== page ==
Sarbanes Oxley Public Policy

Topics: Enron, U.S. Securities and Exchange Commission, Business ethics Pages: 14 (4509 words) Published: February 25, 2012
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Sarbanes- Oxley Act of 2002: A Comprehensive Review
By Hennessey T. Harrington For Business 102 Ethics & Public Policy Dr. Jasso TA Josh December 7, 2010

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TABLE OF CONTENTS 1.0 Sarbanes- Oxley Act of 2002: Spectrum of Objectives 1.1 On History 1.2 On Accountability 1.3 On Corporate Social Responsibility 2.0 Sarbanes- Oxley Act of 2002: A Historical Account 2.1 On Necessity 2.2 On Defective Oversight 2.3 On Corruption 2.4 On Conflict of Interest 2.5 On Imperfect Disclosure 3.0 Sarbanes- Oxley Act of 2002: Implementation & Context 4.0 Sarbanes- Oxley Act of 2002: Significance With Respect to Business & Society 4.1 On Business 4.2 On Society 5.0 Sarbanes- Oxley Act of 2002: A Political Analysis of Strengths & Weaknesses 5.1 On Weakness: Cost of Compliance 5.2 On Strengths: Moving Forth 5.3 Recommendation for Policy Makers 6.0 Conclusion 7.0 Appendix

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Abstract [Although critics claim that the Sarbanes- Oxley Act of 2002 has been costly to the private sector and contributed to national deficit; SOX has however, drastically improved corporate transparency, restored investor confidence and proven impactful with regards to the Social Responsibility Movement. This comprehensive analysis will validate the imperative ethical purpose of SOX, while also demonstrating its positive impact on national business markets.] Hennessey T. Harrington

1.0 Sarbanes-Oxley Act of 2002: Spectrum of Objectives
“To protect investors by improving the accuracy and reliability of cooperate disclosures made pursuant to the securities laws, and for other purposes” (Sarbanes-Oxley Act of 2002)

The Sarbanes- Oxley Act of 2002 set out (1) to ensure corporate honesty with respect to finance, (2) to enhance accountability among corporate decisions makers, and (3) make an impactful and legal stride towards national Corporate Social Responsibility. Overall the SOX Act implements governance measures that legally ensure the transparency and authenticity of corporate financial reports and procedures. Written with a motif of quality assurance, the SOX act aims to rebuild investor confidence that has been eroded by major scandals such as the Enron and WorldCom cases. Sarbanes- Oxley implements specific procedures that are backed by specific government punishments, meanwhile introducing private oversight for accounting services. The SOX act is a significant step towards U.S. government assurance of Corporate Responsibility. 1.1 On Honesty Sarbanes- Oxley act of 2002 begins with the establishment of the Public Company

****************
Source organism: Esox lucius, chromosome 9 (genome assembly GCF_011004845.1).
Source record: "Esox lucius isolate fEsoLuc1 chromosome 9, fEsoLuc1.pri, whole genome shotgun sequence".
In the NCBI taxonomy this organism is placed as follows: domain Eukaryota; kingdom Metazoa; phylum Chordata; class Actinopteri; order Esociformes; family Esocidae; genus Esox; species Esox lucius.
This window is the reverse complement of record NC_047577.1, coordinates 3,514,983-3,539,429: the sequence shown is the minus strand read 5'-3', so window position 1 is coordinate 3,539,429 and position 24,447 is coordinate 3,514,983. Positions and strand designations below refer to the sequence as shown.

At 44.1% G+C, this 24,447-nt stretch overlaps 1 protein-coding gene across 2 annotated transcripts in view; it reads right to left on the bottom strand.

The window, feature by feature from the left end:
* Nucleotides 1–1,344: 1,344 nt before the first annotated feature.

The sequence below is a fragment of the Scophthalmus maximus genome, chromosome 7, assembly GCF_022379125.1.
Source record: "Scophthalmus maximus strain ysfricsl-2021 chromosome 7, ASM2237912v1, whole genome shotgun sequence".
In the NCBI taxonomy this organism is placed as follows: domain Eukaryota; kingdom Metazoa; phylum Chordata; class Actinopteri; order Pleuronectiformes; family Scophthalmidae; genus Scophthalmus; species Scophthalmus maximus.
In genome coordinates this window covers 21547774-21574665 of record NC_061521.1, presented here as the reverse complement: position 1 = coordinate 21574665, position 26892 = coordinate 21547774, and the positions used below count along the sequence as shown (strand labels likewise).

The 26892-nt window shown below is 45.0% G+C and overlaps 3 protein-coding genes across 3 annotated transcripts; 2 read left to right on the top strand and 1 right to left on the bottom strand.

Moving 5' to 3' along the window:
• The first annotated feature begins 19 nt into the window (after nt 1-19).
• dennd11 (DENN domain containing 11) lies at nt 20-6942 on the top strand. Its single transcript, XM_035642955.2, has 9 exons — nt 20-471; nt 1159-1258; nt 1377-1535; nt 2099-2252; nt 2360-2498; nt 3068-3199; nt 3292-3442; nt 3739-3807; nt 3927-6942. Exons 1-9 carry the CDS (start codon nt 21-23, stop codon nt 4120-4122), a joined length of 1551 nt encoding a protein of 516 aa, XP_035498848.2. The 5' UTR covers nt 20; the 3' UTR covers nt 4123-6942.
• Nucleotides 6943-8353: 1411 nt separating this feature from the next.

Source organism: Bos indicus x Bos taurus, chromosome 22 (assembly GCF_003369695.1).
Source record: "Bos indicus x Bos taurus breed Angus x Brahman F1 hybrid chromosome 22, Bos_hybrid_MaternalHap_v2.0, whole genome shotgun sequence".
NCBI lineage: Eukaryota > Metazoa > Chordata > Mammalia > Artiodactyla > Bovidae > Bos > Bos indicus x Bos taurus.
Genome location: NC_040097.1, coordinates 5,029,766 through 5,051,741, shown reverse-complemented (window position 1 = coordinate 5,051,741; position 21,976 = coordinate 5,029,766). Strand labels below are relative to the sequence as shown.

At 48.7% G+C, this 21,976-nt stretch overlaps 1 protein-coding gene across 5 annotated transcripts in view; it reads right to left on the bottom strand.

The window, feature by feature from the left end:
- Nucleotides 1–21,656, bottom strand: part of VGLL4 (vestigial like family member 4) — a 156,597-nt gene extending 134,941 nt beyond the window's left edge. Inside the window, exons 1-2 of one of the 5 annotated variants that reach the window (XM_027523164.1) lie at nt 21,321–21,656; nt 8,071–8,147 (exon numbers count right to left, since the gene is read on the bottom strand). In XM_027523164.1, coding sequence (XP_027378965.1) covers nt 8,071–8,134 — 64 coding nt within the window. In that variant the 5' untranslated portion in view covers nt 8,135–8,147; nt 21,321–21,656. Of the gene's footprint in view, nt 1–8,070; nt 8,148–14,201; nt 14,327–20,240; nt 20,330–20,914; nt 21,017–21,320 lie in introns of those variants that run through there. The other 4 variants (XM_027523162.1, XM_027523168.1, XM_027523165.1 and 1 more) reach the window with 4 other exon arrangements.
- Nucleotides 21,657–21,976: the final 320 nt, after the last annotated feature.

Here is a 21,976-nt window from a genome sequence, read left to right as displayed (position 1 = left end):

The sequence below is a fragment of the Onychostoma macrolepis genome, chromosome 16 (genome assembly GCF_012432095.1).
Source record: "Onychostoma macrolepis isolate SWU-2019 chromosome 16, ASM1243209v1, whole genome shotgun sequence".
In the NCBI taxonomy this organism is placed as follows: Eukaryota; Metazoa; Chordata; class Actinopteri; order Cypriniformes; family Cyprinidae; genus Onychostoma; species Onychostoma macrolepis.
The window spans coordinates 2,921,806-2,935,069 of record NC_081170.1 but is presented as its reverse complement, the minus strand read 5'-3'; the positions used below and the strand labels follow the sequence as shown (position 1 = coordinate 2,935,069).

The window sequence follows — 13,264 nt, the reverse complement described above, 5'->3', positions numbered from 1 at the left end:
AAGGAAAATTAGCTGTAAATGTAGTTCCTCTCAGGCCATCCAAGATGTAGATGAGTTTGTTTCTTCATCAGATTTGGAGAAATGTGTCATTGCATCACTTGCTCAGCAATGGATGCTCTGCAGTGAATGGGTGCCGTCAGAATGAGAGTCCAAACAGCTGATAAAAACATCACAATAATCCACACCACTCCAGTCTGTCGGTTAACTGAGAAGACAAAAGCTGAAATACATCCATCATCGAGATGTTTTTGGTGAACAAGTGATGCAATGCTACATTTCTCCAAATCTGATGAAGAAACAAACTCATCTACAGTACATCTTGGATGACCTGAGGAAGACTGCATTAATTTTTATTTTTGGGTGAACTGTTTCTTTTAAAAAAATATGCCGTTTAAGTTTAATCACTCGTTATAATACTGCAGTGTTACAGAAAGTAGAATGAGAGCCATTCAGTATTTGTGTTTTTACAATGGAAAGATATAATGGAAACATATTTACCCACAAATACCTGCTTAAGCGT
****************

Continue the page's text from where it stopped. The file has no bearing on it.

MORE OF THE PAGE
Harrington 4 Accounting Oversight Board or PCAOB. Found in Title I, the PCAOB was formed to, “oversee the audit of public companies that are subject to securities laws… to protect the interests of investors and further the public interest of investors” (SOX SEC.101.A). This is a board independent of the United States government that will register public accounting firms, provide quality control, conduct inspections, hold investigations, provide operations standards and manage major accounting practices. It consists of 5 members that are replaced every 5 years and are required to remain independent from any accounting firm. The PCAOB provides a governing body that has discretion towards national standards and regulates practice; both vestiges that have never been implemented in corporate accounting. By utilizing a board of members, investors now have a tangible source to contact for discrepancies and unsure safety from fraudulent firms. SOX also strives to reinforce financial honesty with Title IV “Enhanced Financial Disclosure” (SOX SEC.401-409). This clause addresses financial honesty by making the financial ongoing of a corporation more transparent to its investors. Ideally, firms will no longer be able to hide their numbers from investors, as seen with Enron and so forth. Most importantly from this clause is the call for “ Off Balance Sheet Transactions” (SOX SEC.401.J)....
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